On 12 December, the 28th Conference of Parties to the United Nations Framework Convention on Climate Change (UNFCCC), otherwise called COP28, concluded in Dubai. World leaders’ lack of serious commitment to the climate crisis was evident, despite some concessions. The Nigerian delegation was a glaring presence at the conference because of their outrageously excessive number of members.
Austerity measures at home, 1,411 delegates flown to Dubai
The Nigerian delegation was in the COP28 news for the wrong reasons. Comprising 1,411 individuals, it ranked as the third largest, following the UAE and Brazil. UAE was the host country, so it did not have to fly in its delegates like Nigeria. Brazil has a longstanding history of environmental justice politics. The country hosted the first Earth Summit in Rio, where the UNFCC was established in 1992. Further, in contrast to Nigeria, where most NGOs working on climate change, as well as other areas of work in the “development sector,” are known for their proposal-driven “activism”, Brazil also has mass-based social movements that seriously dedicate themselves to ecological issues.
It is thus difficult to find any similar justification for the huge delegation of Nigeria. President Bola Tinubu was dismissive of climate change during his campaign. He described the need for action to address the climate crisis as a problem of the West which he would not comply with because “we are a poor nation.”
His government’s decision to spend over $800m on flying about 500 delegates as official representatives to Dubai is thus indefensible. And, considering the burden that it has already placed on poor working people in Nigeria with policies that have led to sharp increases in the cost of living, it is like rubbing salt on an open wound.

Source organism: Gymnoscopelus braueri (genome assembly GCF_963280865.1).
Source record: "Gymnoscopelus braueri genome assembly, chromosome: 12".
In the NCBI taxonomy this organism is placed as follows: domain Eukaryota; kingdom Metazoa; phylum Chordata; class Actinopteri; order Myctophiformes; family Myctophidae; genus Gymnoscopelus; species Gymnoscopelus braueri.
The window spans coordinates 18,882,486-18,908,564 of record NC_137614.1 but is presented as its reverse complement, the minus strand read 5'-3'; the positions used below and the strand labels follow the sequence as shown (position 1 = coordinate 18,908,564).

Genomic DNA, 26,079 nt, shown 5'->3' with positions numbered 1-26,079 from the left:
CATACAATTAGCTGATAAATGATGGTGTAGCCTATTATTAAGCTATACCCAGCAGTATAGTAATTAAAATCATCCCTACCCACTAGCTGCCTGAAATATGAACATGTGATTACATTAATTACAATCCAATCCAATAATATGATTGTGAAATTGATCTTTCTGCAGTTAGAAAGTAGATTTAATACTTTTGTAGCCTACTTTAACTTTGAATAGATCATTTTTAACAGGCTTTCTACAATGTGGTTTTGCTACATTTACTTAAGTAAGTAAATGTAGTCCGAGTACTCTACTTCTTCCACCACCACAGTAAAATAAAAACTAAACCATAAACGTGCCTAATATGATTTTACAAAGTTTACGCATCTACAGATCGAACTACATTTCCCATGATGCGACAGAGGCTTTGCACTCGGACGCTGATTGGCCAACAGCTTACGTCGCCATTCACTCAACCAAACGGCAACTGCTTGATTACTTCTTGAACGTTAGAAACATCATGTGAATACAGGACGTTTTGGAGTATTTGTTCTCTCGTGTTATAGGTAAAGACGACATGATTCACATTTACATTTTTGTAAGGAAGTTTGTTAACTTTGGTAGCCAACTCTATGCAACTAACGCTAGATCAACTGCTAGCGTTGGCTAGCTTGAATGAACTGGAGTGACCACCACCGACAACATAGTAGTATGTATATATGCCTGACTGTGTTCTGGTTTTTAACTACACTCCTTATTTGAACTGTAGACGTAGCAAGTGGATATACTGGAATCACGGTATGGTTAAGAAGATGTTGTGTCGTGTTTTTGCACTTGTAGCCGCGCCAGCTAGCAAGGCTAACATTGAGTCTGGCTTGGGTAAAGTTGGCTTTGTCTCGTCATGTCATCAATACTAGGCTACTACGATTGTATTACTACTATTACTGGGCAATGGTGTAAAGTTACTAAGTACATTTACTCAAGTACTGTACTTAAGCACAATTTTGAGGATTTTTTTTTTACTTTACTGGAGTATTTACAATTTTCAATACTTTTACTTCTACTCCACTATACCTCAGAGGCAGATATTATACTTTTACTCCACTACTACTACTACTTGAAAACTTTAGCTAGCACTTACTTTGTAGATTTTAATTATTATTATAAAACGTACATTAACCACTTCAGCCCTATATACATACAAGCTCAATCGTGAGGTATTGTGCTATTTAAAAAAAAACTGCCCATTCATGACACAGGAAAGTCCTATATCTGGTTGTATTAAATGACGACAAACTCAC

Apart from the amount spent on flights, the government delegates would have also received huge sums as estacode (travel allowance). When we add these to the flight and hotel costs, the government delegation’s participation would exceed $1bn. Meanwhile, many of these official representatives had no business with the COP negotiations and were in Dubai just to “catch cruise”, including shopping and leisure activities with our money.
We must demand full accountability for this governmental jamboree and resist any such unjustifiable waste of Nigeria’s resources in the future.
Weak deal on fossil fuel puts profit before the people and planet
The focus of people’s anger in Nigeria has been the irresponsible waste of resources that could have been used to ameliorate the worsening situation of the poor. But we must also examine if COP28 made impactful decisions considering the existential challenge posed by the climate crisis.
For the first time, the COP acknowledged the need to transition away from fossil fuels. It also set up a global loss and damage fund to support the poorest and most vulnerable hit by countries facing climate disasters, building on a decision reached at COP27 in Egypt last year..
The resolution on fossil fuels which was included in the final text of the COP28 agreement, was a compromise position. The initial draft tried to skip any serious reference to the dire impact of fossil fuels on global heating. Oil-dependent countries like Saudi Arabia and the UAE, along with lobbyists for oil corporations, vehemently resisted such inclusion, despite it being demanded by 130 countries.